In the last decade, a number of radiocarbon dates have been published dating from mainly from research in North Bohemian pseudokarst with a number of high-quality stratigraphies. The Mesolithic is divided into old (9300-6500 BC) and young (6500-5500 BC) . Similarly, the North Bohemian Mesolithic is divided into the old (boreal), dated between 8000 and 6500 or 6000 BC with triangles, segments, more rarely blades with a blunt side, Tardenois spikes and small trapezoids and the young Mesolithic (Atlantic), classified between 6500-6000 to 5500 BC, which is characterized by the presence of larger trapezoids and more regular rectangular blades.

First of all, we have to reject all terms such as residence, settlement structure, etc. Mesolithic man in Central Europe was extremely mobile and used only networks of known campsites along precisely given routes, some of which he used repeatedly, others once. In addition to the real needs of the hunters and the influences of the surrounding nature, chance be of importance. It is clear, that some knowledge was passed down through generations and shared communally between different Mesolithic groups, but the factor of time and forgetting also be of importance.

The very diverse composition of stone materials discovered in southern Bohemia (Lipno region) is evidence of contacts over considerable distances. Contacts towards the west are revealed by the most frequently represented mottled hornstone from the Franconian Jura, and the less abundant plate-like striated silex (flint) of Bavarian origin. This testifies to a completely normal crossing of the Šumava. On the other hand, chert of the Bohemian Karst type or quartzite of the Skršín type (from Most in northwestern Bohemia) was brought from the Czech hinterland. All the mentioned factors demonstrate the great dynamism of the relatively small Mesolithic hunter-gatherer communities. (Vencl, S. 1989)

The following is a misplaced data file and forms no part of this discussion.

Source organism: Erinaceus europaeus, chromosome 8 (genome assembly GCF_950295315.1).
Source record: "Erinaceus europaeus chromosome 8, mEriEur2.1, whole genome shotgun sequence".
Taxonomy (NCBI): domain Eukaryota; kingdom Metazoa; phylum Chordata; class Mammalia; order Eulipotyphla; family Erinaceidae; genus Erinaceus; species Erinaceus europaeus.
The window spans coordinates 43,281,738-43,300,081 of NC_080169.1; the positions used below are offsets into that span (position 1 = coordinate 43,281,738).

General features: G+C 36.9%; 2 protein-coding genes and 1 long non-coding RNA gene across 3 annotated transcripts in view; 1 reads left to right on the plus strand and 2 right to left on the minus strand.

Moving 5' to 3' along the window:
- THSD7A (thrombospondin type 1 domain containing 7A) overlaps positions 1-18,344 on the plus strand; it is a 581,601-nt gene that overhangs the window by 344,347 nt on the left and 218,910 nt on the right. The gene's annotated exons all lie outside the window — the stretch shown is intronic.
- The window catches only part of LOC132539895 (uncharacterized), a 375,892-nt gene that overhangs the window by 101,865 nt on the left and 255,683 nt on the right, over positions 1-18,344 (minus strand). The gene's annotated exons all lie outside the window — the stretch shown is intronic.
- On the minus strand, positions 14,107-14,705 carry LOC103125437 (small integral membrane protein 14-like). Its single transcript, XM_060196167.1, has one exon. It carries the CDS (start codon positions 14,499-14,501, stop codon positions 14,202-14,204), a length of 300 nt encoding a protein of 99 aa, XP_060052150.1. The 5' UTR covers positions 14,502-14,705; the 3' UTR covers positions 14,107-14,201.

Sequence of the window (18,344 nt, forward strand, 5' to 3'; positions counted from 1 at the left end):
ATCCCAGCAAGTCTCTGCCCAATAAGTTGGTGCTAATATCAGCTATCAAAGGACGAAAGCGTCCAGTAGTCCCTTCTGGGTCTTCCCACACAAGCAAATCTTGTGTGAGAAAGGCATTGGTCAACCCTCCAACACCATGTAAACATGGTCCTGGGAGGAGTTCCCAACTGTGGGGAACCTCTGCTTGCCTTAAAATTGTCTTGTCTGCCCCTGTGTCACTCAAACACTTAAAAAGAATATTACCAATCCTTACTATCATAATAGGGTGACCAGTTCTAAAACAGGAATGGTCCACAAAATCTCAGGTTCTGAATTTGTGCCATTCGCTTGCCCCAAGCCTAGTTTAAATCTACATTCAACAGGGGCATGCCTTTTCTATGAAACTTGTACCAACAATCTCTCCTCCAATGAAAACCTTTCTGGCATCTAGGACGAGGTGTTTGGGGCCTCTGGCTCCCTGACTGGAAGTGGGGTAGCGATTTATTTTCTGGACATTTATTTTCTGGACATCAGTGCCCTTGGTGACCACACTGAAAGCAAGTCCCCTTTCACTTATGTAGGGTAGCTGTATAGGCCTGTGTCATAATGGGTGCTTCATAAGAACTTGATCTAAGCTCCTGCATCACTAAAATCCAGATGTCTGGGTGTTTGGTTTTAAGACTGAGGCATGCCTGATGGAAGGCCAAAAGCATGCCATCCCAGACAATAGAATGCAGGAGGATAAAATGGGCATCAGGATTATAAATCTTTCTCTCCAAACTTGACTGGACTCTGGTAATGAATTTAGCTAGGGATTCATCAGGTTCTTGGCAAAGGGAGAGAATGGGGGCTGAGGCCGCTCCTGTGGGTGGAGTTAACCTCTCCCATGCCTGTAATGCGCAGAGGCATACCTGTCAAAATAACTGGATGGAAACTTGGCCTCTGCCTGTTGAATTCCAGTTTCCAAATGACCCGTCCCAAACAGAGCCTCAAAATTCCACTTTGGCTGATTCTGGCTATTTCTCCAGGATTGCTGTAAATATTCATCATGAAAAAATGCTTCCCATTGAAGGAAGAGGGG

What was the situation in northern and eastern Bohemia? The predominant component of the raw material in the collection is local raw materials. In the Palaeolithic and Mesolithic collections, silicites, which can be transported from long distances, mostly predominate, especially for the Mesolithic but there is a tendency towards searching and using local ones of raw materials. Directly from Kozákov is located find, 472 pieces of raw materials (46.5%). The transport distance does not exceed 1 km. The Opaljaspis (127 pieces, 12.5%). The transport distance is around 10 km. Silicities come from a greater distance (264 pieces, 26%). Due to the significant representation of pieces with fragments of crusts affected by glacial transport, we can consider their origin in glacigenic ones and glacifluvial sediments north of the border mountains. The transport distance would in this case it was about 30 km. The other raw materials are no longer documented in significant quantities and most of them could have been collected in the vicinity of the site. These include amphibole hornblende, which are largely in boulder mode. Cretaceous porcelanites can also come from the area of ​​the Bohemian Paradise. The occurrence of quartzite is interesting from northwestern Bohemia and the Bavarian Plattensilex. (Svoboda, J. 2004)